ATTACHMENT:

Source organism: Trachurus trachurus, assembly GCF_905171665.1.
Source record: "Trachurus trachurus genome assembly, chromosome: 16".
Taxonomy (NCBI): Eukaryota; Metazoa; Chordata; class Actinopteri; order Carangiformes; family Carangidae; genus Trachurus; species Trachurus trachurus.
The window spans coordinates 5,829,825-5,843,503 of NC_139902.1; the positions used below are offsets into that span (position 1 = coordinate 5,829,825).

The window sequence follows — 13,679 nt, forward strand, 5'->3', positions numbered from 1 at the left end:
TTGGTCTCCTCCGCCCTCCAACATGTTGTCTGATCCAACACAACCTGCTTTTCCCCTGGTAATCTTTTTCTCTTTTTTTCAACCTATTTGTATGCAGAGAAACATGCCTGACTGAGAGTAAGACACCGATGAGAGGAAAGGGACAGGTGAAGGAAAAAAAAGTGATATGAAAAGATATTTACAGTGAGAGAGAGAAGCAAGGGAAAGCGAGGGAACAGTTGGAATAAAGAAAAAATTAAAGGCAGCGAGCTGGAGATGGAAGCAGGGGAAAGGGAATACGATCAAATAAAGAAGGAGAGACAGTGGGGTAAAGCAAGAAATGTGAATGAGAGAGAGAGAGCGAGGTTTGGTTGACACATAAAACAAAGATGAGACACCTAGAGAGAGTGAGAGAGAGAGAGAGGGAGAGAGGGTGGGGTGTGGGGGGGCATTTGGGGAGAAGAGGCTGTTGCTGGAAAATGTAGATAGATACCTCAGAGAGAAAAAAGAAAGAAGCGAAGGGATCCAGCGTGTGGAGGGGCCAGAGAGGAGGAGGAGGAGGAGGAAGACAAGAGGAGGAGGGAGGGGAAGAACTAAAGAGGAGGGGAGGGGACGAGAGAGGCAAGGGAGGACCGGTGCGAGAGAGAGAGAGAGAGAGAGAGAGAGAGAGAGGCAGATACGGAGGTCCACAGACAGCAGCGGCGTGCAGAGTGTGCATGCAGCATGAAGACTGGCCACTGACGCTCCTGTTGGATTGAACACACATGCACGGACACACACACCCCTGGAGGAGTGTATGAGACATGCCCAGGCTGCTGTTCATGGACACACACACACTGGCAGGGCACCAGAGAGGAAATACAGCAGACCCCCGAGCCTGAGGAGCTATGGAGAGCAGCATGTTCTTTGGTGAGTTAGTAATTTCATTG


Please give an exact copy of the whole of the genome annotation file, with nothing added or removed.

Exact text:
Source organism: Trachurus trachurus, assembly GCF_905171665.1.
Source record: "Trachurus trachurus genome assembly, chromosome: 16".
Taxonomy (NCBI): Eukaryota; Metazoa; Chordata; class Actinopteri; order Carangiformes; family Carangidae; genus Trachurus; species Trachurus trachurus.
The window spans coordinates 5,829,825-5,843,503 of NC_139902.1; the positions used below are offsets into that span (position 1 = coordinate 5,829,825).

The window sequence follows — 13,679 nt, forward strand, 5'->3', positions numbered from 1 at the left end:
TTGGTCTCCTCCGCCCTCCAACATGTTGTCTGATCCAACACAACCTGCTTTTCCCCTGGTAATCTTTTTCTCTTTTTTTCAACCTATTTGTATGCAGAGAAACATGCCTGACTGAGAGTAAGACACCGATGAGAGGAAAGGGACAGGTGAAGGAAAAAAAAGTGATATGAAAAGATATTTACAGTGAGAGAGAGAAGCAAGGGAAAGCGAGGGAACAGTTGGAATAAAGAAAAAATTAAAGGCAGCGAGCTGGAGATGGAAGCAGGGGAAAGGGAATACGATCAAATAAAGAAGGAGAGACAGTGGGGTAAAGCAAGAAATGTGAATGAGAGAGAGAGAGCGAGGTTTGGTTGACACATAAAACAAAGATGAGACACCTAGAGAGAGTGAGAGAGAGAGAGAGGGAGAGAGGGTGGGGTGTGGGGGGGCATTTGGGGAGAAGAGGCTGTTGCTGGAAAATGTAGATAGATACCTCAGAGAGAAAAAAGAAAGAAGCGAAGGGATCCAGCGTGTGGAGGGGCCAGAGAGGAGGAGGAGGAGGAGGAAGACAAGAGGAGGAGGGAGGGGAAGAACTAAAGAGGAGGGGAGGGGACGAGAGAGGCAAGGGAGGACCGGTGCGAGAGAGAGAGAGAGAGAGAGAGAGAGAGAGAGGCAGATACGGAGGTCCACAGACAGCAGCGGCGTGCAGAGTGTGCATGCAGCATGAAGACTGGCCACTGACGCTCCTGTTGGATTGAACACACATGCACGGACACACACACCCCTGGAGGAGTGTATGAGACATGCCCAGGCTGCTGTTCATGGACACACACACACTGGCAGGGCACCAGAGAGGAAATACAGCAGACCCCCGAGCCTGAGGAGCTATGGAGAGCAGCATGTTCTTTGGTGAGTTAGTAATTTCATTG